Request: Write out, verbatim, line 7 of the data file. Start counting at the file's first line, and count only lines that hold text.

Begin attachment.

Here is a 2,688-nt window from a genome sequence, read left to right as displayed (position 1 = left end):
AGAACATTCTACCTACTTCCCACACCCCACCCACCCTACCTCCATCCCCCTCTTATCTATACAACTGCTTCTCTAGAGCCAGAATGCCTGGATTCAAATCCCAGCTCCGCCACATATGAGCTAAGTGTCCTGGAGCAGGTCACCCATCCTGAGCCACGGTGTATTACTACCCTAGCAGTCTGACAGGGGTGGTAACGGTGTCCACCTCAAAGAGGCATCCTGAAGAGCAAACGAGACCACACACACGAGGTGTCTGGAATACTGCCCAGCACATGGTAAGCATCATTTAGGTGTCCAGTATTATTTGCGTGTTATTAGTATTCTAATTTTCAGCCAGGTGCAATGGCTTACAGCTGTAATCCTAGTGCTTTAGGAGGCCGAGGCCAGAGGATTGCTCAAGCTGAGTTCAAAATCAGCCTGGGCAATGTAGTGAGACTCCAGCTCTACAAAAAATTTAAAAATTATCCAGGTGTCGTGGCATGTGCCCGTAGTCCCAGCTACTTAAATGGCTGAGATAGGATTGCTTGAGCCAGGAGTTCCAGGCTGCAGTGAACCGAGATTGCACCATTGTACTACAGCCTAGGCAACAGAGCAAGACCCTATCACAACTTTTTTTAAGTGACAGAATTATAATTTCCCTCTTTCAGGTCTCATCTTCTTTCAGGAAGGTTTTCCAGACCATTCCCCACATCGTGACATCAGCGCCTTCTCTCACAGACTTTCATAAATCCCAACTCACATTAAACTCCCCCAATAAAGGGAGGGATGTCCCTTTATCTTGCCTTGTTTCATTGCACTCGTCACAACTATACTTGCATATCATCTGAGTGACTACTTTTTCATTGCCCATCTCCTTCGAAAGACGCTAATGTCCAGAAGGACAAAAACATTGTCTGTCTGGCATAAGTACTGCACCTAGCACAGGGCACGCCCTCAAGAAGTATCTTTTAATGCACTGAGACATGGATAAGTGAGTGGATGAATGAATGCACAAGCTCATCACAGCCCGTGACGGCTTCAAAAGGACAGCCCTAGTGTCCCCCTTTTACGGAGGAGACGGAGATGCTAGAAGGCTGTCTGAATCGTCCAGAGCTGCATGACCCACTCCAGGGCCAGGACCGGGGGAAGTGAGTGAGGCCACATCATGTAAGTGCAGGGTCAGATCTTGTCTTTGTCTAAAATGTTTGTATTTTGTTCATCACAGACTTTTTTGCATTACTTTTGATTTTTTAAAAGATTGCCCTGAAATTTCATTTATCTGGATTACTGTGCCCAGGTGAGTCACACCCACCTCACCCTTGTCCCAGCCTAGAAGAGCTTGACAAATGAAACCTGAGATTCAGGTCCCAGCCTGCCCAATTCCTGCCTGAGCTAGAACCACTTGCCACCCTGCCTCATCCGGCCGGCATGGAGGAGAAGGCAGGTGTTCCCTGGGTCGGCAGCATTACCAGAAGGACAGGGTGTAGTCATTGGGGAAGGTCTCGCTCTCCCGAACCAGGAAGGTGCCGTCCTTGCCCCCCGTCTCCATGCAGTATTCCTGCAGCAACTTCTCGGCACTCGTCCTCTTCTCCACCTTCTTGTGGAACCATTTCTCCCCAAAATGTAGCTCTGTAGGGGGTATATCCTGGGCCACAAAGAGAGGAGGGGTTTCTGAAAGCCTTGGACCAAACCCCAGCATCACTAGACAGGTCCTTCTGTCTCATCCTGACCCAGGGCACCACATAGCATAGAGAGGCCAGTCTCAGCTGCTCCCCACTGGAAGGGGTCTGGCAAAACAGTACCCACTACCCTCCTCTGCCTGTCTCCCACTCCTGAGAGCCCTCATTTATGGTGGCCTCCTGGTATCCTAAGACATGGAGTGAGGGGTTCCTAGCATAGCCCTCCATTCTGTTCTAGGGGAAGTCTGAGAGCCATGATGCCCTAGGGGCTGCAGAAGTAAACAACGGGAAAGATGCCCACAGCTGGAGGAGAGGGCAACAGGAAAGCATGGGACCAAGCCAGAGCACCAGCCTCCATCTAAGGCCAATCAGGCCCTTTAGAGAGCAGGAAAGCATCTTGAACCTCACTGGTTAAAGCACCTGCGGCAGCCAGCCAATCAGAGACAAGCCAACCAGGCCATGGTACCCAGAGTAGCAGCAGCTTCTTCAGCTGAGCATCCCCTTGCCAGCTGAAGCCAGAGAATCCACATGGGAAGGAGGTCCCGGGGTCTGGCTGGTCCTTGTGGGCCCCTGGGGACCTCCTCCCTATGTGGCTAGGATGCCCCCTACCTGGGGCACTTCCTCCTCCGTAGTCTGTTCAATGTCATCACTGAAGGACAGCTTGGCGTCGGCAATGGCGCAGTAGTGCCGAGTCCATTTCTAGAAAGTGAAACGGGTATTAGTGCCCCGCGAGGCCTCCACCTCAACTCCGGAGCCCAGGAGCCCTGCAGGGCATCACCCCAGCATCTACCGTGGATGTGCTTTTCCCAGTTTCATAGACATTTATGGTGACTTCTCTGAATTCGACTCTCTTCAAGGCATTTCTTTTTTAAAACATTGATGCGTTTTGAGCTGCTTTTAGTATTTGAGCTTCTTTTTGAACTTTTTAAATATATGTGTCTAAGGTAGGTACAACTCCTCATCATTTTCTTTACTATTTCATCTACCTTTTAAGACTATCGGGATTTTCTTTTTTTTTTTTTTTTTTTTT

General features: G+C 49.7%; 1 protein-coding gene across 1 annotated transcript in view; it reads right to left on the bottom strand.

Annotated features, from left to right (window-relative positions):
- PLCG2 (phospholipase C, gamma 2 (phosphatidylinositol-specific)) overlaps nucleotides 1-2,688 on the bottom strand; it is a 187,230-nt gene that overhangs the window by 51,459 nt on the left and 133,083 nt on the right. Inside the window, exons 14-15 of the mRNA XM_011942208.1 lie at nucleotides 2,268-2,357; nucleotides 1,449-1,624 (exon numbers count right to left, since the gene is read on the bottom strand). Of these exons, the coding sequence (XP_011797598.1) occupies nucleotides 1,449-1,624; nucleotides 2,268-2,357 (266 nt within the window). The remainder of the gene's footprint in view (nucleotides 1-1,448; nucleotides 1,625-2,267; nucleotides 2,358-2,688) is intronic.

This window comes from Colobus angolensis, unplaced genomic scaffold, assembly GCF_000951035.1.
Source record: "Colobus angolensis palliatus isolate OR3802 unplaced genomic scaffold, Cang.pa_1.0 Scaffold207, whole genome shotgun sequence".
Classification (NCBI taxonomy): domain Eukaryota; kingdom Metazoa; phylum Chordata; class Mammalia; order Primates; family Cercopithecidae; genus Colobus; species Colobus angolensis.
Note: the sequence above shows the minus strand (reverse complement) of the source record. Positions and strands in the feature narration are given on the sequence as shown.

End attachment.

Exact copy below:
Source record: "Colobus angolensis palliatus isolate OR3802 unplaced genomic scaffold, Cang.pa_1.0 Scaffold207, whole genome shotgun sequence".